Your audiobook is waiting…

Irrationality

A History of the Dark Side of Reason
Narrated by: Jeff Harding
Length: 13 hrs and 35 mins
Categories: Nonfiction, Philosophy
4.5 out of 5 stars (20 ratings)

$14.95/month after 30 days. Cancel anytime.

OR
In Cart

Publisher's Summary

A fascinating history that reveals the ways in which the pursuit of rationality often leads to an explosion of irrationality

It’s a story we can’t stop telling ourselves. Once, humans were benighted by superstition and irrationality, but then the Greeks invented reason. Later, the Enlightenment enshrined rationality as the supreme value. Discovering that reason is the defining feature of our species, we named ourselves the “rational animal”. But is this flattering story itself rational? In this sweeping account of irrationality from antiquity to today - from the fifth-century BC murder of Hippasus for revealing the existence of irrational numbers to the rise of Twitter mobs and the election of Donald Trump - Justin Smith says the evidence suggests the opposite. From sex and music to religion and war, irrationality makes up the greater part of human life and history. 

Rich and ambitious, Irrationality ranges across philosophy, politics, and current events. Challenging conventional thinking about logic, natural reason, dreams, art and science, pseudoscience, the Enlightenment, the internet, jokes and lies, and death, the book shows how history reveals that any triumph of reason is temporary and reversible and that rational schemes, notably including many from Silicon Valley, often result in their polar opposite. The problem is that the rational gives birth to the irrational and vice versa in an endless cycle, and any effort to permanently set things in order sooner or later ends in an explosion of unreason. Because of this, it is irrational to try to eliminate irrationality. For better or worse, it is an ineradicable feature of life. 

Illuminating unreason at a moment when the world appears to have gone mad again, Irrationality is fascinating, provocative, and timely.

©2019 Justin E. H. Smith (P)2019 Princeton University Press

What members say

Average Customer Ratings

Overall

  • 4.5 out of 5 stars
  • 5 Stars
    10
  • 4 Stars
    7
  • 3 Stars
    3
  • 2 Stars
    0
  • 1 Stars
    0

Performance

  • 4.5 out of 5 stars
  • 5 Stars
    12
  • 4 Stars
    4
  • 3 Stars
    2
  • 2 Stars
    0
  • 1 Stars
    0

Story

  • 4.5 out of 5 stars
  • 5 Stars
    8
  • 4 Stars
    7
  • 3 Stars
    3
  • 2 Stars
    0
  • 1 Stars
    0
Sort by:
  • Overall
    4 out of 5 stars
  • Performance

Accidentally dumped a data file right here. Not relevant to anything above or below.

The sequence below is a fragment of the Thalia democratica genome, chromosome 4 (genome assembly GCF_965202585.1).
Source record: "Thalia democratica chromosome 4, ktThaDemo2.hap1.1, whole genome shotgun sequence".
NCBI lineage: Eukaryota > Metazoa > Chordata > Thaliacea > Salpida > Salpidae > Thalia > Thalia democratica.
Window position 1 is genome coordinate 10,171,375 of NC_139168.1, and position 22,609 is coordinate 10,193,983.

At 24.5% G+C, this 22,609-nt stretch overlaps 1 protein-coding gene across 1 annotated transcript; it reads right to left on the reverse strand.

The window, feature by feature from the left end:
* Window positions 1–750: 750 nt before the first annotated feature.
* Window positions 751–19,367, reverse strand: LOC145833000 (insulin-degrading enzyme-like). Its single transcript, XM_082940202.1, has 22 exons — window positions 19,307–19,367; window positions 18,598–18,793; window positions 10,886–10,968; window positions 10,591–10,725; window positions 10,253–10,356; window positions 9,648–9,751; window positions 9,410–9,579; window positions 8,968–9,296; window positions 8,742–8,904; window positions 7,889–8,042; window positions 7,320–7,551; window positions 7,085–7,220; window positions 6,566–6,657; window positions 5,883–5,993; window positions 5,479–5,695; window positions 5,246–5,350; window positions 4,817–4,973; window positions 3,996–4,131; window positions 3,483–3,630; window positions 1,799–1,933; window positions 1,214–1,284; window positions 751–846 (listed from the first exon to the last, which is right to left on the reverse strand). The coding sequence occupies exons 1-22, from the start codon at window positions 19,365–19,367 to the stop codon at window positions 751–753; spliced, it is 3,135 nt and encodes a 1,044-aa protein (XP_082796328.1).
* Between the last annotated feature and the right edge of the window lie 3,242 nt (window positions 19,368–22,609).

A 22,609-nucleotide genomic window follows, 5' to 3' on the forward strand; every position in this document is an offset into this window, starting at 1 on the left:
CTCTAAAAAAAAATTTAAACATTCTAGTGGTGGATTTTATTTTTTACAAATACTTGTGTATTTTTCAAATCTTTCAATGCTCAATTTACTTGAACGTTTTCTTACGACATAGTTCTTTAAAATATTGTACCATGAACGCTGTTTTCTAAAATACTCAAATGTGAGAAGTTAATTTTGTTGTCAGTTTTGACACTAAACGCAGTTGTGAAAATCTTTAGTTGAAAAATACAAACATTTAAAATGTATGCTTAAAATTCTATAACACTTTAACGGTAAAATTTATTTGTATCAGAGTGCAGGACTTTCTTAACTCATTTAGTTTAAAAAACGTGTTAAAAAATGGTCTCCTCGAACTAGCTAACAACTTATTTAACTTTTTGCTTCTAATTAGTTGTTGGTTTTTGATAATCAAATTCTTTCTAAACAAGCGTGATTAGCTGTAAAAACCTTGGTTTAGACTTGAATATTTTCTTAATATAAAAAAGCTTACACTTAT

3 out of 5 stars
  • Story
    4 out of 5 stars
  • ThomasC
  • Outlook SK Canada
  • 04-09-19

A good brain workout

For me, this was a good book but not exactly perfect. I do think this is an important book. When I first saw it for sale I knew I had to get it because it’s been a pet peeve of mine for a long time that so many people claim to be so terribly rational and yet are clearly not. Human beings are not rational creatures and never have been. We have our moments, but they tend to be brief. Reason is taken us a long way, but only because a little goes a long way.

So here we’re taken on a journey through history and current events to explore how some of our most cherished ideas about rationality, such as how the Enlightenment brought it into sharp focus and bequeathed its legacy to the modern world is far from the whole story. Irrationality is baked into everything we do and is always ready to push back when reason threatens to take over. When things get difficult, we tend to trust our gut even when we shouldn’t.

This book certainly is as ambitious as it claims to be in the synopsis. It covers a lot of ground, maybe too much for its length. Some of the chapters could be entire books on their own. It contains a lot of references to philosophers and thinkers through the ages; some that I’ve heard of and some that I’ve barely heard of, if at all. The author seems to take for granted that the reader knows who all these people are. I’ve always fancied myself as having a pretty decent vocabulary, but if you’re no smarter than I am and you want to get as much as you can out of this book, keep a dictionary handy. I felt rather dumb sometimes, though I did get the gist of what he was saying.

There were moments when this book seems to meander and I was left wondering what any of this stuff has to do with his point about us being irrational. Maybe if I was smarter or better educated I would get it, but I thought he could’ve been clearer in places. Still, if you can get past that, it is a fascinating journey and I often found myself not caring if he ever got to the point because I was learning lots of interesting things.

Still, in the end, the point becomes more or less clear. We have always been irrational and we probably always will be, so we might as well reconcile ourselves to that fact, especially since we’re living in a time when this it could come back to bite us. The revolution that is the Internet, coupled with our irrational human nature, threatens to bring democracy and possibly civilization itself crashing down if we don’t learn to make better use of the faculties we have.

The author doesn’t seem to offer any solutions to the problem of a world gone mad, but the implications are clear. Self-awareness is important. We may not be as rational as we thought we were but we are capable of reason. We just need to make better, more strategic use of a few teaspoons of it that we have.

7 of 7 people found this review helpful